Super User is a question and answer site for computer enthusiasts and power users. Join them; it only takes a minute:

Sign up
Here's how it works:
  1. Anybody can ask a question
  2. Anybody can answer
  3. The best answers are voted up and rise to the top

I'm getting this error when connecting to a web server on port 6666 (http://myserver:6666/):

Error 312 (net::ERR_UNSAFE_PORT): Unknown error.

Is there an easy way to resolve this without rebuilding Chrome from source?

share|improve this question
up vote 46 down vote accepted

Right Click on Chrome shortcut >> Properties >>

Then Append --explicitly-allowed-ports=xxx to shortcut target


C:\Documents and Settings\User\Local Settings\Application Data\Google\Chrome\Application\chrome.exe --explicitly-allowed-ports=6666

Resource from here

share|improve this answer
I missed this answer, thanks. I opened a separate question to understand which ports are safe/blocked by default:… – ripper234 Sep 13 '10 at 12:36
This answer is excellent... for Windows. It won't solve the problem for (for example) Mac. – Chris R May 3 '12 at 17:23
@ChrisR: Why? Does the --explicitly-allowed-ports switch not exist for Mac? – Dennis May 3 '12 at 17:35
Adding command line flags on the mac is a pain in the ass; if you add them to the app bundle they often get nuked in upgrades. – Chris R May 3 '12 at 17:39
@ChrisR: You should consider adding this to your question. – Dennis May 3 '12 at 17:44

You may be able to turn this off in Google Chrome, but you do so at your own risk. There is actually a good security reason why Chrome blocks these ports: Basically you open your browser up to being an open proxy for attackers to use to attack other services on your network.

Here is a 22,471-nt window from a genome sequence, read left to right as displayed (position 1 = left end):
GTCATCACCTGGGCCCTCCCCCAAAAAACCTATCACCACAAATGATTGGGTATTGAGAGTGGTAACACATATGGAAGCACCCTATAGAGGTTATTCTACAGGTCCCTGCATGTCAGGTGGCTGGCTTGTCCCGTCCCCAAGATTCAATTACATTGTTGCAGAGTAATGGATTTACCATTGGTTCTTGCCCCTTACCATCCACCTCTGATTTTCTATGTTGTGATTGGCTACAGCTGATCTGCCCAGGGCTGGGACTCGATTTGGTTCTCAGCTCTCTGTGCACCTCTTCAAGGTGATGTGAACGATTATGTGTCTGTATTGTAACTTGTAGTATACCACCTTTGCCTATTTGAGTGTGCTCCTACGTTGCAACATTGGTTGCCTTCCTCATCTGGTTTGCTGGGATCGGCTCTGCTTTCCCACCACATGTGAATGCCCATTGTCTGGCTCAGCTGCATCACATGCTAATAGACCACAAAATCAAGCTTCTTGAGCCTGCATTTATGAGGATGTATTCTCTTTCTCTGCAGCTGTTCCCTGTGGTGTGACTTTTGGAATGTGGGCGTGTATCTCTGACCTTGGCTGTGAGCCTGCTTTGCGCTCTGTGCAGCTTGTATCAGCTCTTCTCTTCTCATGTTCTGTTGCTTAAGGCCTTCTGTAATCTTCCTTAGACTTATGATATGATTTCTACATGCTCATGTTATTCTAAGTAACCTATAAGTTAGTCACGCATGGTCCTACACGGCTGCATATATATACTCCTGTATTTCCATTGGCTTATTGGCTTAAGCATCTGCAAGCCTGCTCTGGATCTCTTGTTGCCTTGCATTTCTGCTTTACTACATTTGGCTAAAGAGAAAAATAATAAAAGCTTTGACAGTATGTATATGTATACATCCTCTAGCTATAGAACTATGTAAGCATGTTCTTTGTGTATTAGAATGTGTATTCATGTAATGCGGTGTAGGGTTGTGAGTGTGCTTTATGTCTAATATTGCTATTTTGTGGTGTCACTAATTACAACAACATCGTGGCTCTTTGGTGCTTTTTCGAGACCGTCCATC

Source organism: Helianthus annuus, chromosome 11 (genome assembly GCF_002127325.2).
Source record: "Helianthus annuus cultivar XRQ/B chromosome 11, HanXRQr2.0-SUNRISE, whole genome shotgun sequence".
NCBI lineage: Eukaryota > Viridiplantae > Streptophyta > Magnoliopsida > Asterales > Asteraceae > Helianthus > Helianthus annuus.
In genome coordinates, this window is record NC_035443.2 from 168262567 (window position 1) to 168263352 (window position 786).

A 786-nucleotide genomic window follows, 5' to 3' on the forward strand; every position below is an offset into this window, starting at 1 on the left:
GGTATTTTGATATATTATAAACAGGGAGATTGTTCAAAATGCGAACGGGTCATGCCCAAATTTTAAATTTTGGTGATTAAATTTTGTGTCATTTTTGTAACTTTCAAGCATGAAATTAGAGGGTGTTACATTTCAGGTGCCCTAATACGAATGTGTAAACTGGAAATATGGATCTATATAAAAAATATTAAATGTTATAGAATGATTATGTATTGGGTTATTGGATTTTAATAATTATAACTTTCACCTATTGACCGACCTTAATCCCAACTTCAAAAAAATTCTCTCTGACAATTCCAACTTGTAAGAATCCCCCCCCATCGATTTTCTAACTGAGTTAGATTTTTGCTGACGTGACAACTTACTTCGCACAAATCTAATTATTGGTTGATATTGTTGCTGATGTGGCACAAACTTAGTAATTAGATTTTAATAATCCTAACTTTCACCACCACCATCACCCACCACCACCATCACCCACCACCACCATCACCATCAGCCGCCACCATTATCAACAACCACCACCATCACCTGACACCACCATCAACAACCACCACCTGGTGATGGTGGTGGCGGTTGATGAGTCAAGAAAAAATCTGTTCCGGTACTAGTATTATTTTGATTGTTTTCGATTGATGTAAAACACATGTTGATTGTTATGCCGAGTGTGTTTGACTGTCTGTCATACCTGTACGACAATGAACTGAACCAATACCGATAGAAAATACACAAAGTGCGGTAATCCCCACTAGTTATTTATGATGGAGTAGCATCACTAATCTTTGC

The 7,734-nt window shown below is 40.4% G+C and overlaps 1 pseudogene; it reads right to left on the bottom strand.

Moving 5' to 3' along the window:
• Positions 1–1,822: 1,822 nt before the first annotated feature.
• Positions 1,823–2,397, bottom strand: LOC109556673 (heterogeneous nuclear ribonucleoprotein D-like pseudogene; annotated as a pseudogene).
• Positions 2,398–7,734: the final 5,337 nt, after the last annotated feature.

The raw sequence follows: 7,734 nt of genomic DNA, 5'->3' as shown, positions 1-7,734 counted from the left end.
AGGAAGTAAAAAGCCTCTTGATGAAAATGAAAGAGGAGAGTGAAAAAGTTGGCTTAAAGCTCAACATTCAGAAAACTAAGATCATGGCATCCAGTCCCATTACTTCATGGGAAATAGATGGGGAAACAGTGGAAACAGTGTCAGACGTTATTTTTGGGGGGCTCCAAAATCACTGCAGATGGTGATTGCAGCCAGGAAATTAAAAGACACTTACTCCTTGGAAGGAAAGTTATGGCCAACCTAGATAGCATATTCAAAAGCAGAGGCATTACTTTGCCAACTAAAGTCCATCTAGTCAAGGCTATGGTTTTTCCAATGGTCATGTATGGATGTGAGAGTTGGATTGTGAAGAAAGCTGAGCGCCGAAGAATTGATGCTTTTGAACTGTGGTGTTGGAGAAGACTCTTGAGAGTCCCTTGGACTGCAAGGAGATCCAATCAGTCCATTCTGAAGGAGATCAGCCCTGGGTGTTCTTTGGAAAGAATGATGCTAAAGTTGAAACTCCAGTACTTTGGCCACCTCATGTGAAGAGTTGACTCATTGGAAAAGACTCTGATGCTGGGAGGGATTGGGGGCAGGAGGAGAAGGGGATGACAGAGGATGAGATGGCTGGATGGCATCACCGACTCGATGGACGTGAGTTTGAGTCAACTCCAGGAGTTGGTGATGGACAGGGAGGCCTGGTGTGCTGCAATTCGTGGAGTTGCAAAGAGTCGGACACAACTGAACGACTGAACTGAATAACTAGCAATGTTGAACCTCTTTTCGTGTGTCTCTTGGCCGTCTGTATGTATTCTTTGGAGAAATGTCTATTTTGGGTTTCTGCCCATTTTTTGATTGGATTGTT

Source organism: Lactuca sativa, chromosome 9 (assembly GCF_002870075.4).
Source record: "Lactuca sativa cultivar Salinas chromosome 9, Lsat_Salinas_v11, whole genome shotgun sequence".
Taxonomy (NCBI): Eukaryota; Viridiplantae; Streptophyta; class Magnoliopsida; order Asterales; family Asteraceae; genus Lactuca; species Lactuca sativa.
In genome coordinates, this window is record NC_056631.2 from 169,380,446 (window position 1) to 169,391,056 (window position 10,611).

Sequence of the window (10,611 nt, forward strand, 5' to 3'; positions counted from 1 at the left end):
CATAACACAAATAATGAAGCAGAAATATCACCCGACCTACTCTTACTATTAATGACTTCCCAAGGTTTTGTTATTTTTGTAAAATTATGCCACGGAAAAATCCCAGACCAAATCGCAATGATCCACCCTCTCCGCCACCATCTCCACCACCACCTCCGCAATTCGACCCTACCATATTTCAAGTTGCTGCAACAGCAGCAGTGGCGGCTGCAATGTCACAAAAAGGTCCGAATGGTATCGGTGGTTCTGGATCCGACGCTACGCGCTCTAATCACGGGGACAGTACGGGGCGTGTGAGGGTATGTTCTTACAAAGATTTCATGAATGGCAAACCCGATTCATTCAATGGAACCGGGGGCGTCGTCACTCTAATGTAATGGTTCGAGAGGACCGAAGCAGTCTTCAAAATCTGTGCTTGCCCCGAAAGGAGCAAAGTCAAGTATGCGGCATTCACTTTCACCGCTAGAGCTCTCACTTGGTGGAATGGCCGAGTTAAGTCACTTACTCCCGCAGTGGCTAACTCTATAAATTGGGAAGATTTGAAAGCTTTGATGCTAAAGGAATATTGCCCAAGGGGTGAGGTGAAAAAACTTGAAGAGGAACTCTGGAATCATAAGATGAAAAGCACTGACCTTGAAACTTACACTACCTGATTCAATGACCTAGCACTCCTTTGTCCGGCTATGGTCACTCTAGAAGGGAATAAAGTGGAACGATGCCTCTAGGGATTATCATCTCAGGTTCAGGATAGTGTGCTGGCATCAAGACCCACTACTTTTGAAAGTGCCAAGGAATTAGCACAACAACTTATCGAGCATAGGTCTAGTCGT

For more information: Why does Chrome consider some ports unsafe?

share|improve this answer
@JanHudec You are correct. – Case Jul 29 '14 at 20:36
+1 for the analysis in your blog post :) – cxw Aug 21 '15 at 16:52
Why just making an HTTP request on a non standard port it is said to "open" the browser to being an open proxy to attack services in local network? Open how?? – jj_ Jul 22 at 19:59

As subanki said, you've got to add the -explicitly-allowed-ports option to your Chrome startup command.

In Ubuntu you can do this (as root) by editing the "google-chrome" script under your Chrome installation folder

You can get the directory by typing:

ls -la /usr/bin | grep chrome

Then, edit the "google-chrome" file adding the mentioned switch to the EXEC line:

exec -a "$0" "$HERE/chrome" "-explicitly-allowed-ports=6000" "$@"

Just change "6000" with the comma separated values you might need (example: -explicitly-allowed-ports=5000,6000,7000)

NOTE: for UNIX, the switch does NOT start with "--", it does with a single "-"

share|improve this answer

For Mac:

/Applications/Google\\ Chrome --explicitly-allowed-ports=5000,6000,7000

for ports 5000, 6000, and 7000.

share|improve this answer

Mac options with Automator (much better than manual launch)

On the Mac you can either start chrome with the terminal with " open /Applications/Google\ --args --explicitly-allowed-ports=PORTNUMBER" or create you own app with Automator


share|improve this answer
Welcome to Super User! Please quote the essential parts of the answer from the reference link(s), as the answer can become invalid if the linked page(s) change. – DavidPostill Apr 14 at 13:44

You must log in to answer this question.

Not the answer you're looking for? Browse other questions tagged .